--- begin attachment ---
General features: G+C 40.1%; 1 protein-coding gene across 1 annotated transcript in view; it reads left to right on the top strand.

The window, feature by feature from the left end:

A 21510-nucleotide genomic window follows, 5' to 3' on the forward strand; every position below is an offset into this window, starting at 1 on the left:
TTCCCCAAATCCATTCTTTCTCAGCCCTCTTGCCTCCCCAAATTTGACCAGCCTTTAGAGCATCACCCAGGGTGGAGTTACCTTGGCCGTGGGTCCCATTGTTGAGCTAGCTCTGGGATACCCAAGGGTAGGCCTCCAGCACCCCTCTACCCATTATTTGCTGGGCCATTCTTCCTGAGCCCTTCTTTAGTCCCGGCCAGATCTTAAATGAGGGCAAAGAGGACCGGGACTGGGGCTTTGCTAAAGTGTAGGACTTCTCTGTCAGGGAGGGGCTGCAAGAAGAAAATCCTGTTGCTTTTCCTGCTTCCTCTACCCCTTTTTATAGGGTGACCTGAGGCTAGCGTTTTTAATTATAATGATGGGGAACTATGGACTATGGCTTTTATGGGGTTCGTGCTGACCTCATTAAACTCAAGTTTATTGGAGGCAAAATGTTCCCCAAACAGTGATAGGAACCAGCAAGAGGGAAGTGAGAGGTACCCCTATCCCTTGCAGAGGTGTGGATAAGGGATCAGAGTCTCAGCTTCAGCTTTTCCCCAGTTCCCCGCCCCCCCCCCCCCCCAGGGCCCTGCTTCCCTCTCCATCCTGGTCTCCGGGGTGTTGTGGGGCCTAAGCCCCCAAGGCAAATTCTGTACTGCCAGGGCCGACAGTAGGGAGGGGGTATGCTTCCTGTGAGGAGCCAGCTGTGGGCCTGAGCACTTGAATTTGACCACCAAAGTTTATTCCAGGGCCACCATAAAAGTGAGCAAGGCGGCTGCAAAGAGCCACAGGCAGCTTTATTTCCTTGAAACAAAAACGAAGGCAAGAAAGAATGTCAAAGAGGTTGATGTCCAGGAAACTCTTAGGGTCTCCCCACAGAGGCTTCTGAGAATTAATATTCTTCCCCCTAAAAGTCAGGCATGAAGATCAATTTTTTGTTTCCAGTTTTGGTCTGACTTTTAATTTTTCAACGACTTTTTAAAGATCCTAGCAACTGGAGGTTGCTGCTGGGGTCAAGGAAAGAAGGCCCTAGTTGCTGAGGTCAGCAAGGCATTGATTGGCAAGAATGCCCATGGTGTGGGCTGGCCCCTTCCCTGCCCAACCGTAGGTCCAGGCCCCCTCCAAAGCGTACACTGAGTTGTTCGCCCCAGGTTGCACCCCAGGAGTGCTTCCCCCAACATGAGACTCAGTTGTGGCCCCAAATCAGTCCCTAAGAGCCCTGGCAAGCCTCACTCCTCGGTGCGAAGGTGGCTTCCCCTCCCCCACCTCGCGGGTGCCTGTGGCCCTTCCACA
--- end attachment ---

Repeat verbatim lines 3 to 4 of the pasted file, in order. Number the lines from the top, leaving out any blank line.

A 21510-nucleotide genomic window follows, 5' to 3' on the forward strand; every position below is an offset into this window, starting at 1 on the left:
TTCCCCAAATCCATTCTTTCTCAGCCCTCTTGCCTCCCCAAATTTGACCAGCCTTTAGAGCATCACCCAGGGTGGAGTTACCTTGGCCGTGGGTCCCATTGTTGAGCTAGCTCTGGGATACCCAAGGGTAGGCCTCCAGCACCCCTCTACCCATTATTTGCTGGGCCATTCTTCCTGAGCCCTTCTTTAGTCCCGGCCAGATCTTAAATGAGGGCAAAGAGGACCGGGACTGGGGCTTTGCTAAAGTGTAGGACTTCTCTGTCAGGGAGGGGCTGCAAGAAGAAAATCCTGTTGCTTTTCCTGCTTCCTCTACCCCTTTTTATAGGGTGACCTGAGGCTAGCGTTTTTAATTATAATGATGGGGAACTATGGACTATGGCTTTTATGGGGTTCGTGCTGACCTCATTAAACTCAAGTTTATTGGAGGCAAAATGTTCCCCAAACAGTGATAGGAACCAGCAAGAGGGAAGTGAGAGGTACCCCTATCCCTTGCAGAGGTGTGGATAAGGGATCAGAGTCTCAGCTTCAGCTTTTCCCCAGTTCCCCGCCCCCCCCCCCCCCCAGGGCCCTGCTTCCCTCTCCATCCTGGTCTCCGGGGTGTTGTGGGGCCTAAGCCCCCAAGGCAAATTCTGTACTGCCAGGGCCGACAGTAGGGAGGGGGTATGCTTCCTGTGAGGAGCCAGCTGTGGGCCTGAGCACTTGAATTTGACCACCAAAGTTTATTCCAGGGCCACCATAAAAGTGAGCAAGGCGGCTGCAAAGAGCCACAGGCAGCTTTATTTCCTTGAAACAAAAACGAAGGCAAGAAAGAATGTCAAAGAGGTTGATGTCCAGGAAACTCTTAGGGTCTCCCCACAGAGGCTTCTGAGAATTAATATTCTTCCCCCTAAAAGTCAGGCATGAAGATCAATTTTTTGTTTCCAGTTTTGGTCTGACTTTTAATTTTTCAACGACTTTTTAAAGATCCTAGCAACTGGAGGTTGCTGCTGGGGTCAAGGAAAGAAGGCCCTAGTTGCTGAGGTCAGCAAGGCATTGATTGGCAAGAATGCCCATGGTGTGGGCTGGCCCCTTCCCTGCCCAACCGTAGGTCCAGGCCCCCTCCAAAGCGTACACTGAGTTGTTCGCCCCAGGTTGCACCCCAGGAGTGCTTCCCCCAACATGAGACTCAGTTGTGGCCCCAAATCAGTCCCTAAGAGCCCTGGCAAGCCTCACTCCTCGGTGCGAAGGTGGCTTCCCCTCCCCCACCTCGCGGGTGCCTGTGGCCCTTCCACA